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From the archives: The Tri-State Motor Coach Station



Tri-State Motor Coach Station
(Courtesy of Nancy Bell, Vicksburg Foundation for Historic Preservation.)

The Tri-State Motor Coach Station, located at 1511 Walnut Street, was constructed in 1941 by the Tri-State Transit Company of Louisiana.

Tri-State Coaches began in 1922 in Shreveport, Louisiana, operating three routes from Shreveport to Mansfield, LA, Marshall, TX and Oil City, LA. Two years later, the company expanded to Monroe, LA, forming one of the longest bus operations in the South.

By 1940, the company operated over 4,300 highway miles in nine states including Mississippi. The total annual mileage was over nine million and they carried over three million passengers a year. In 1940, forty percent of the Tri-State operations were in Mississippi with Jackson as the hub city. As a part of its expanded operations, Tri-State built, in 1940, a new terminal in Shreveport, LA and one in Jackson, MS. They also announced that there was a station under construction in Tallulah, LA, and that they would be building a station in Vicksburg and remodeling a building in Memphis.

Before constructing the new station on Walnut Street, the company used a building that was a half block north, at 800 South Street. Tri-State shared the new building with Delta Transportation Company, headquartered in Greenville, and Cox Motor Coaches, a Vicksburg company. At the same time, their competitor, Dixie Greyhound, operated out of a repurposed building three doors to the north, on the corner of Walnut Street. The Tri-State Station was used as a bus station until 2004, when Greyhound, who then operated out of the station, built a new one in a more accessible location just off of Halls Ferry Road and Interstate 20. They ceased operations in that building in 2022 and it was remodeled into offices. The old Tri-State station was rehabilitated into a coffee shop and was then transformed into apartments.

The building was listed in the National Register of Historic Places in 2018 in the areas of transportation and architecture. It is a locally example of the Moderne style and one of only a handful of buildings constructed in the style in Vicksburg and Warren County. The Moderne style which was employed in the United States from about 1930 to 1950, represented the last phase of Art Deco. Whereas Art Deco was concerned with surface ornament, color and abstractions of natural forms applied as decoration on buildings, Moderne was essentially a machine aesthetic focused on mass projection, functional efficiency, and a more abstract approach. Designers of ships, airplanes, and automobiles began to favor simpler, aerodynamic lines and forms. These smooth surfaces, curved corners, on horizontal lines allowed air streams to move smoothly over and around these moving machines.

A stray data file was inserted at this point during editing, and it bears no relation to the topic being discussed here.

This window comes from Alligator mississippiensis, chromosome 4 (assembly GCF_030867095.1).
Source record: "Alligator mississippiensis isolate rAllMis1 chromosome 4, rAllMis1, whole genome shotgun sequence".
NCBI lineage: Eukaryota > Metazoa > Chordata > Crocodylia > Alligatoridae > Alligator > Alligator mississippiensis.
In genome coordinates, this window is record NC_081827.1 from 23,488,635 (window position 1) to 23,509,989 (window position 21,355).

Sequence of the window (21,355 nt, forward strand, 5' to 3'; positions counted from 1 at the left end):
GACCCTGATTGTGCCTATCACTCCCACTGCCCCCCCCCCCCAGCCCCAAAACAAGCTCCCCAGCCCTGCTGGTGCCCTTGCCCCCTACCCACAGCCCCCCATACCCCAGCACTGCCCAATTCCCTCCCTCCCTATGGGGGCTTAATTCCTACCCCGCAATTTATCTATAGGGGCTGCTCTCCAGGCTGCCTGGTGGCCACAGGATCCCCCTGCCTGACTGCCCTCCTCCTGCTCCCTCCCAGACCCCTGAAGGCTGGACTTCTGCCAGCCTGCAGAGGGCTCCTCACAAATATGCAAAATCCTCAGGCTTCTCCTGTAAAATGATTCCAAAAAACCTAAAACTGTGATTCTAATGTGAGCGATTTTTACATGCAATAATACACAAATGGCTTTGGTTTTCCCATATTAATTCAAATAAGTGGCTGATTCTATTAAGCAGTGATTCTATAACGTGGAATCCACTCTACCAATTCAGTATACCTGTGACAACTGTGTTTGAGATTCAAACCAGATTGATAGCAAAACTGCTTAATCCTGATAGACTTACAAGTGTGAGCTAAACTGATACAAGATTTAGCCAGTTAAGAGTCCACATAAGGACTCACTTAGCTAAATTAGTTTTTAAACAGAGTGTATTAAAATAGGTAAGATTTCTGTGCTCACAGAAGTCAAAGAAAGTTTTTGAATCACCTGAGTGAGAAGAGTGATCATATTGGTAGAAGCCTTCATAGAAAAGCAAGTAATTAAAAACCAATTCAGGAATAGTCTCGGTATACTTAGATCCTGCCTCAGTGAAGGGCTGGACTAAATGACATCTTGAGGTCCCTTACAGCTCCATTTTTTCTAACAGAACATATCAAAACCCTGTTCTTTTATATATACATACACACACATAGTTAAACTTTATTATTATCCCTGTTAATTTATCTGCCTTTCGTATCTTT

Within a few years, roadside diners, motels, movie theaters, shopping centers, and air and bus terminals all borrowed forms from these streamlines industrial designs. In addition, prominent expositions during the 1930s, such as the Chicago World’s Fair of 1933-34, Dallas Centennial Exhibition of 1936, New York World’s Fair of 1939-40, and the San Francisco Exposition of 1939 spread the style.

Characteristics of the style that the Tri-State Station exhibits are a horizontal emphasis, glass block walls, curved canopies, smooth wall finishes, and the use of modern industrial materials such as aluminum, chrome and stainless steel for doors and windows, and casement windows.

The station is also locally significant in the area of transportation because it is the first, and until 2004, the only building constructed as a bus depot in Vicksburg, Mississippi. It is also interesting to note that a beauty shop operated out of the north side of the building until 1970.

Nancy Bell, Vicksburg Foundation for Historic Preservation.

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